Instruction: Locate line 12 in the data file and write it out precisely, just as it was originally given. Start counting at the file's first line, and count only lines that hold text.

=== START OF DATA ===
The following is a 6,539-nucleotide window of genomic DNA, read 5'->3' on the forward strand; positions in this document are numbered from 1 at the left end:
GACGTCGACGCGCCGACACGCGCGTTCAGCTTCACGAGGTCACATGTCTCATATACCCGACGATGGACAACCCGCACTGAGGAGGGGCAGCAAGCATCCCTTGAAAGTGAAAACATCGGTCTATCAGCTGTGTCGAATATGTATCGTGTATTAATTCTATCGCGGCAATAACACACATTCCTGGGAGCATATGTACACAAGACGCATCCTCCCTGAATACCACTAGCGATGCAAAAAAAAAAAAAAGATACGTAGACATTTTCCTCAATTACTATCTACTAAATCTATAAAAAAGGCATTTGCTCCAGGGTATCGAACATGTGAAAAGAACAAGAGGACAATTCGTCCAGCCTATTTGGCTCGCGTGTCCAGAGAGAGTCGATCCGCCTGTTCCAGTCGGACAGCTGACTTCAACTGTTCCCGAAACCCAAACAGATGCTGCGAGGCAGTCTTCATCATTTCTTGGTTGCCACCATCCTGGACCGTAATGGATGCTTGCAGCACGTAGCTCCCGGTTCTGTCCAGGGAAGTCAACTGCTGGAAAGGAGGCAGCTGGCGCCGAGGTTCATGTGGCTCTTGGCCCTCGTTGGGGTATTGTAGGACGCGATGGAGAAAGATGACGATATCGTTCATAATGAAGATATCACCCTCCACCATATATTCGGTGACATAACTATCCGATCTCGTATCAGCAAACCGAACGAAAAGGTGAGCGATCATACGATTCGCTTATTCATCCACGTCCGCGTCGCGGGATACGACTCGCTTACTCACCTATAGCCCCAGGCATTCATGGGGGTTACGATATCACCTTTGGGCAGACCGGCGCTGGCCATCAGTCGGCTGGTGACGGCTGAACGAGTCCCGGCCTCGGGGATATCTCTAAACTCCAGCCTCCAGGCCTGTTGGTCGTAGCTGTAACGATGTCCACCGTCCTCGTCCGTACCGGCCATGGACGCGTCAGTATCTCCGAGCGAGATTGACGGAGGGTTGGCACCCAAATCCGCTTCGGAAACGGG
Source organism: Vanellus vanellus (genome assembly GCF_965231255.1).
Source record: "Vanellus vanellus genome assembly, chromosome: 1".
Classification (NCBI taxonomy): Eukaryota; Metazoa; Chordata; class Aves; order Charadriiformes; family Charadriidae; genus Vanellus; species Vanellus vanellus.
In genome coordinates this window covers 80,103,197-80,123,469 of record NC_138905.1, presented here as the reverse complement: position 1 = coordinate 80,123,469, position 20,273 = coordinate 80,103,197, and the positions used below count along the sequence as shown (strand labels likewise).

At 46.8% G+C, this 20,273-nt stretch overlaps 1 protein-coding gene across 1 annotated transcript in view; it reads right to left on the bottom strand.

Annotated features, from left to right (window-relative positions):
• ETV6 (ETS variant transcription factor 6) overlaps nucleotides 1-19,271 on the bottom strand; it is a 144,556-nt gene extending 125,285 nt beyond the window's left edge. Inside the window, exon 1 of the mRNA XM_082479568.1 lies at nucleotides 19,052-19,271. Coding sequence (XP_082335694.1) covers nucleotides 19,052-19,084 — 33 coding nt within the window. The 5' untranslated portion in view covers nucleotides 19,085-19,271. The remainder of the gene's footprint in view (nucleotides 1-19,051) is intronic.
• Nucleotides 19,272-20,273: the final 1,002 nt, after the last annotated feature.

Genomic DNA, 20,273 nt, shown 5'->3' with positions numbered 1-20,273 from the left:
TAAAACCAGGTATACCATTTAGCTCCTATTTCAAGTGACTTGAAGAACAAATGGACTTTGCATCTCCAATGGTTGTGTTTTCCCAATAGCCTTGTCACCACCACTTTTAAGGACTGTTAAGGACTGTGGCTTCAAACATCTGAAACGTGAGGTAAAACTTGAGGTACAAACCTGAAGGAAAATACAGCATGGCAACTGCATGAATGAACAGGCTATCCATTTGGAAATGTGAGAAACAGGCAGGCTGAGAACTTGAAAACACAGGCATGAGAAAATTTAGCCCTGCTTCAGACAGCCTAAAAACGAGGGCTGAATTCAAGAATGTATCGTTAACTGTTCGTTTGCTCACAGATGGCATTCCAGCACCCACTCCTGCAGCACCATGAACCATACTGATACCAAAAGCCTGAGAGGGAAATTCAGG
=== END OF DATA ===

TAAAACCAGGTATACCATTTAGCTCCTATTTCAAGTGACTTGAAGAACAAATGGACTTTGCATCTCCAATGGTTGTGTTTTCCCAATAGCCTTGTCACCACCACTTTTAAGGACTGTTAAGGACTGTGGCTTCAAACATCTGAAACGTGAGGTAAAACTTGAGGTACAAACCTGAAGGAAAATACAGCATGGCAACTGCATGAATGAACAGGCTATCCATTTGGAAATGTGAGAAACAGGCAGGCTGAGAACTTGAAAACACAGGCATGAGAAAATTTAGCCCTGCTTCAGACAGCCTAAAAACGAGGGCTGAATTCAAGAATGTATCGTTAACTGTTCGTTTGCTCACAGATGGCATTCCAGCACCCACTCCTGCAGCACCATGAACCATACTGATACCAAAAGCCTGAGAGGGAAATTCAGG